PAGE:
Compare any two graphics cards:
GeForce GTX 560 Ti vs Radeon HD 6850
IntroThe GeForce GTX 560 Ti features core clock speeds of 822 MHz on the GPU, and 1002 MHz on the 1024 MB of GDDR5 RAM. It features 384 SPUs along with 64 Texture Address Units and 32 ROPs.
Compare all of that to the Radeon HD 6850, which features a GPU core clock speed of 775 MHz, and 1024 MB of GDDR5 RAM set to run at 1000 MHz through a 256-bit bus. It also is made up of 960 Stream Processors, 48 TAUs, and 32 Raster Operation Units.
Power Usage and Theoretical Benchmarks
Power Consumption (Max TDP)
Performance-wise, the GeForce GTX 560 Ti should in theory be just a bit better than the Radeon HD 6850 in general. (explain)
Texel RateThe GeForce GTX 560 Ti is much (more or less 41%) better at texture filtering than the Radeon HD 6850. (explain)
Pixel RateThe GeForce GTX 560 Ti is a small bit (approximately 6%) better at full screen anti-aliasing than the Radeon HD 6850, and also able to handle higher resolutions while still performing well. (explain)
Please note that the above 'benchmarks' are all just theoretical - the results were calculated based on the card's specifications, and real-world performance may (and probably will) vary at least a bit.
Please note that the price comparisons are based on search keywords - sometimes it might show cards with very similar names that are not exactly the same as the one chosen in the comparison. We do try to filter out the wrong results as best we can, though.
Memory Bandwidth: Memory bandwidth is the max amount of information (counted in megabytes per second) that can be transported over the external memory interface within a second. It's worked out by multiplying the card's interface width by its memory speed. If the card has DDR memory, it should be multiplied by 2 again. If it uses DDR5, multiply by ANOTHER 2x. The higher the card's memory bandwidth, the faster the card will be in general. It especially helps with anti-aliasing, High Dynamic Range and high resolutions.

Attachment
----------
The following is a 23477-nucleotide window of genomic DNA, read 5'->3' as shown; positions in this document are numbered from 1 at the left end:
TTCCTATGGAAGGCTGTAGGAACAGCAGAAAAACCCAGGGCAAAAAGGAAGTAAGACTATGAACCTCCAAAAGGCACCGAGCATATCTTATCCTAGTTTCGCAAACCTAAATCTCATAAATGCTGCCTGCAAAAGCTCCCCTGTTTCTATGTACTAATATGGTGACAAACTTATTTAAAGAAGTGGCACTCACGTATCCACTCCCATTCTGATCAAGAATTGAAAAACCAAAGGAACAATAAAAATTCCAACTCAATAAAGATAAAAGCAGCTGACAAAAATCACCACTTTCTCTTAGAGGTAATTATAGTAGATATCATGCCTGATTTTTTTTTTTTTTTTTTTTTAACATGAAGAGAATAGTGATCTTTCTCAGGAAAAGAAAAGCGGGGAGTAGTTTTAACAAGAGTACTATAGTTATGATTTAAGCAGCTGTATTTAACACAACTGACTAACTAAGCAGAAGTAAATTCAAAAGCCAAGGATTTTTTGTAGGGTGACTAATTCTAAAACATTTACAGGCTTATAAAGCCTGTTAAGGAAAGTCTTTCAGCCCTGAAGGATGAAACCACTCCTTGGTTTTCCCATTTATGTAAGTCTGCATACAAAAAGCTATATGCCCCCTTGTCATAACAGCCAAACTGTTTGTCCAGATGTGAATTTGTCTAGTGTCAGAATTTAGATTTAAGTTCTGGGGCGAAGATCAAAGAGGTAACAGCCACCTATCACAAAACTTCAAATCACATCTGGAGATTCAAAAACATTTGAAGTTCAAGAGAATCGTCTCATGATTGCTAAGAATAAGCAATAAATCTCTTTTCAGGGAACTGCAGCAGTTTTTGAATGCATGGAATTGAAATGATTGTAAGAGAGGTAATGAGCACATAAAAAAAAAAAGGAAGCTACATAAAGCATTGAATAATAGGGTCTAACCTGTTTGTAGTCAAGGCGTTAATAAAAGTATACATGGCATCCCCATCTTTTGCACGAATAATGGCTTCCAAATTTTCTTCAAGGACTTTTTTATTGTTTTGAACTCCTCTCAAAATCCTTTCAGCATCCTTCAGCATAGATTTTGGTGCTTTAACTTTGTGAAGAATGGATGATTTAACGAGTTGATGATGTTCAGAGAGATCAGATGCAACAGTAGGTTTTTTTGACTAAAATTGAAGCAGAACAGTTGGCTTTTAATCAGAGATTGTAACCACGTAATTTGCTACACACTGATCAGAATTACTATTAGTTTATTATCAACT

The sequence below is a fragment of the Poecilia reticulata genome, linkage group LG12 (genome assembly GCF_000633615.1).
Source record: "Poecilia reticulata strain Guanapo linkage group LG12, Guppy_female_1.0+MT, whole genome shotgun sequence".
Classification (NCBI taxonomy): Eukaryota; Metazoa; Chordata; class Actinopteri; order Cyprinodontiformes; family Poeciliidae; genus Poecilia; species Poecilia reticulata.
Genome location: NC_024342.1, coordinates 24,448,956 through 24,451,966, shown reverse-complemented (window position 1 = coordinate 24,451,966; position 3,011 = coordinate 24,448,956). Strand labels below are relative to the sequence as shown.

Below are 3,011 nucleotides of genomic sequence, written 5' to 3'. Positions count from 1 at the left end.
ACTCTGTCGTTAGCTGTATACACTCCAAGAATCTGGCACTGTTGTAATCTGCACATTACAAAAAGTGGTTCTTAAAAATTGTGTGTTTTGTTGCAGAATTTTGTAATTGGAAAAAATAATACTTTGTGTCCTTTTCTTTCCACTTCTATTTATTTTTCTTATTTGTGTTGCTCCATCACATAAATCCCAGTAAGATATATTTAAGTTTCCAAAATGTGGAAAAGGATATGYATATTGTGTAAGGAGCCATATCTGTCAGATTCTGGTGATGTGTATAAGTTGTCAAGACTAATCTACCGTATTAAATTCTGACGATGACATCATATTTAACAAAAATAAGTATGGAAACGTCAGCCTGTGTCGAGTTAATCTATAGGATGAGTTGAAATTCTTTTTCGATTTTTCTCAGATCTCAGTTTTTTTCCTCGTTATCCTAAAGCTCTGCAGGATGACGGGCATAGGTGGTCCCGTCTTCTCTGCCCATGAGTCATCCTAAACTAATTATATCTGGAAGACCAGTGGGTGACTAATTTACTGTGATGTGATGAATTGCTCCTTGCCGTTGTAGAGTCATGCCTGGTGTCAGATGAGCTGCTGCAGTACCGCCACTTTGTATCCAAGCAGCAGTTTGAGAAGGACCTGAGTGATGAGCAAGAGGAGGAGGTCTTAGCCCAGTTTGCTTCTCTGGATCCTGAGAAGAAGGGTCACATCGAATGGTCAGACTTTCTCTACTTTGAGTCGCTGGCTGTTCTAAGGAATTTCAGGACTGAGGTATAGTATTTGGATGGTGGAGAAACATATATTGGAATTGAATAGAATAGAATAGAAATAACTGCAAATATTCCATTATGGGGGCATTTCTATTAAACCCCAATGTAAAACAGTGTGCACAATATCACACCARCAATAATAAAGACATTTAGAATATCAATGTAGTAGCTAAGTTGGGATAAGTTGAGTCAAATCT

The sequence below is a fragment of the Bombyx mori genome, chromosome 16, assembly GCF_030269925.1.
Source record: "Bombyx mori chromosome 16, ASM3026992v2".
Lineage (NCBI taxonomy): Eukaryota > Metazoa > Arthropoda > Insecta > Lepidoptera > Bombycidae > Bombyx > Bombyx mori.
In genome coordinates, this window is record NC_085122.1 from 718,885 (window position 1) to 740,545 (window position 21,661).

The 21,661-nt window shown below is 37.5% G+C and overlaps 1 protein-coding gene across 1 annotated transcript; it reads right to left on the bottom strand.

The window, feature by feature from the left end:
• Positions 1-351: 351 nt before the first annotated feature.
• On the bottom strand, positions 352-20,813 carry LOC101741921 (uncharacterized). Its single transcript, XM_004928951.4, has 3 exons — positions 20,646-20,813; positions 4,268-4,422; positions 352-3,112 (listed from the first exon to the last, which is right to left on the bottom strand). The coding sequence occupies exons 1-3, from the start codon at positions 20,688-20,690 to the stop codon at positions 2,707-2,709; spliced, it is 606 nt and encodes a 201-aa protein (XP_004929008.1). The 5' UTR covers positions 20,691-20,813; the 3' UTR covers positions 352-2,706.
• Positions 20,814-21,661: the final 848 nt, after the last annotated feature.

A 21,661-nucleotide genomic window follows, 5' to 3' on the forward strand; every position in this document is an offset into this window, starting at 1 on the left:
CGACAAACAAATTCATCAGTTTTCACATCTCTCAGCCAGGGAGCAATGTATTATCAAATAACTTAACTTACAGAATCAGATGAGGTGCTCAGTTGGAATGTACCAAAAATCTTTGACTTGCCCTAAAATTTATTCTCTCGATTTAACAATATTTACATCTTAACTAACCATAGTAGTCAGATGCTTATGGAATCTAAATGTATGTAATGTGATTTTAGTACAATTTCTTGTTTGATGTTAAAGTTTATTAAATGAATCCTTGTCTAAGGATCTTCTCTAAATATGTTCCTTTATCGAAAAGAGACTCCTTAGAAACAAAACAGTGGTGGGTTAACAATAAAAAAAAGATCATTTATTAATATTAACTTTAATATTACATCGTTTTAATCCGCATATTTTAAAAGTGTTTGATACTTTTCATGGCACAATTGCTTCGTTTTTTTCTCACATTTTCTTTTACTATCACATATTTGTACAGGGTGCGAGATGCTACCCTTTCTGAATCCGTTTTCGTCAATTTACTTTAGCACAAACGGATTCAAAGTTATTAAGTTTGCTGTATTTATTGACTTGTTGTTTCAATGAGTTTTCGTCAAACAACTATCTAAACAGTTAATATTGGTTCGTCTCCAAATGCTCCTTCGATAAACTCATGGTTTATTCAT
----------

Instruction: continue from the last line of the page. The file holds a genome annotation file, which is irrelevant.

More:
Texel Rate: Texel rate is the maximum texture map elements (texels) that are processed per second. This figure is worked out by multiplying the total texture units by the core speed of the chip. The better the texel rate, the better the graphics card will be at texture filtering (anisotropic filtering - AF). It is measured in millions of texels applied in one second.
Pixel Rate: Pixel rate is the maximum amount of pixels the graphics card can possibly write to its local memory in a second - measured in millions of pixels per second. The figure is worked out by multiplying the number of colour ROPs by the the card's clock speed. ROPs (Raster Operations Pipelines - also sometimes called Render Output Units) are responsible for filling the screen with pixels (the image). The actual pixel fill rate is also dependant on lots of other factors, especially the memory bandwidth of the card - the lower the bandwidth is, the lower the ability to get to the max fill rate.